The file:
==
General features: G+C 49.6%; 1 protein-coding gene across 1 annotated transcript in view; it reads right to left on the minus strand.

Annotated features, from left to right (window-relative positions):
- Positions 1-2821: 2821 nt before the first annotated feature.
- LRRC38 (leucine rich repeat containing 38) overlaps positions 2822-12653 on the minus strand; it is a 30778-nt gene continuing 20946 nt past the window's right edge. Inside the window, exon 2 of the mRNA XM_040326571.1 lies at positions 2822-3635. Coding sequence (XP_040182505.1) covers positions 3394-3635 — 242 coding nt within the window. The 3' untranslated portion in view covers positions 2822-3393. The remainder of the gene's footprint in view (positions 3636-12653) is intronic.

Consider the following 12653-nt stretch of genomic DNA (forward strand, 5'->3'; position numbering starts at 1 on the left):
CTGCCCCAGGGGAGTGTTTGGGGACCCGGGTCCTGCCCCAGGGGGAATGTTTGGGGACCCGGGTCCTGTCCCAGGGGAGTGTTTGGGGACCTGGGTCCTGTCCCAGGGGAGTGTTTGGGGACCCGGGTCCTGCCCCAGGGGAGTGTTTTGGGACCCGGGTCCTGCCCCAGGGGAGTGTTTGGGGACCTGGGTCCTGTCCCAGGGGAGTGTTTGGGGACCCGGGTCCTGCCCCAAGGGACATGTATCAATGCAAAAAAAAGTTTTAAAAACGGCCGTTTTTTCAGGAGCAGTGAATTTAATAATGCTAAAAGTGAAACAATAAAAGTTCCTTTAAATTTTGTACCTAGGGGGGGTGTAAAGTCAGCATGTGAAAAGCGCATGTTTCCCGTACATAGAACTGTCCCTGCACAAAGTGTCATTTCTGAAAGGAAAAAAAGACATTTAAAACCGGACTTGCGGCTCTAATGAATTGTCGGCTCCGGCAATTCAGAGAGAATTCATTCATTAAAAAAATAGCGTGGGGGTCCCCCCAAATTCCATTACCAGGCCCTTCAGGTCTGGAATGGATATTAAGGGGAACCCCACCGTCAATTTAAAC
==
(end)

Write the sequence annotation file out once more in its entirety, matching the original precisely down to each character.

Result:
General features: G+C 49.6%; 1 protein-coding gene across 1 annotated transcript in view; it reads right to left on the minus strand.

Annotated features, from left to right (window-relative positions):
- Positions 1-2821: 2821 nt before the first annotated feature.
- LRRC38 (leucine rich repeat containing 38) overlaps positions 2822-12653 on the minus strand; it is a 30778-nt gene continuing 20946 nt past the window's right edge. Inside the window, exon 2 of the mRNA XM_040326571.1 lies at positions 2822-3635. Coding sequence (XP_040182505.1) covers positions 3394-3635 — 242 coding nt within the window. The 3' untranslated portion in view covers positions 2822-3393. The remainder of the gene's footprint in view (positions 3636-12653) is intronic.

Consider the following 12653-nt stretch of genomic DNA (forward strand, 5'->3'; position numbering starts at 1 on the left):
CTGCCCCAGGGGAGTGTTTGGGGACCCGGGTCCTGCCCCAGGGGGAATGTTTGGGGACCCGGGTCCTGTCCCAGGGGAGTGTTTGGGGACCTGGGTCCTGTCCCAGGGGAGTGTTTGGGGACCCGGGTCCTGCCCCAGGGGAGTGTTTTGGGACCCGGGTCCTGCCCCAGGGGAGTGTTTGGGGACCTGGGTCCTGTCCCAGGGGAGTGTTTGGGGACCCGGGTCCTGCCCCAAGGGACATGTATCAATGCAAAAAAAAGTTTTAAAAACGGCCGTTTTTTCAGGAGCAGTGAATTTAATAATGCTAAAAGTGAAACAATAAAAGTTCCTTTAAATTTTGTACCTAGGGGGGGTGTAAAGTCAGCATGTGAAAAGCGCATGTTTCCCGTACATAGAACTGTCCCTGCACAAAGTGTCATTTCTGAAAGGAAAAAAAGACATTTAAAACCGGACTTGCGGCTCTAATGAATTGTCGGCTCCGGCAATTCAGAGAGAATTCATTCATTAAAAAAATAGCGTGGGGGTCCCCCCAAATTCCATTACCAGGCCCTTCAGGTCTGGAATGGATATTAAGGGGAACCCCACCGTCAATTTAAAC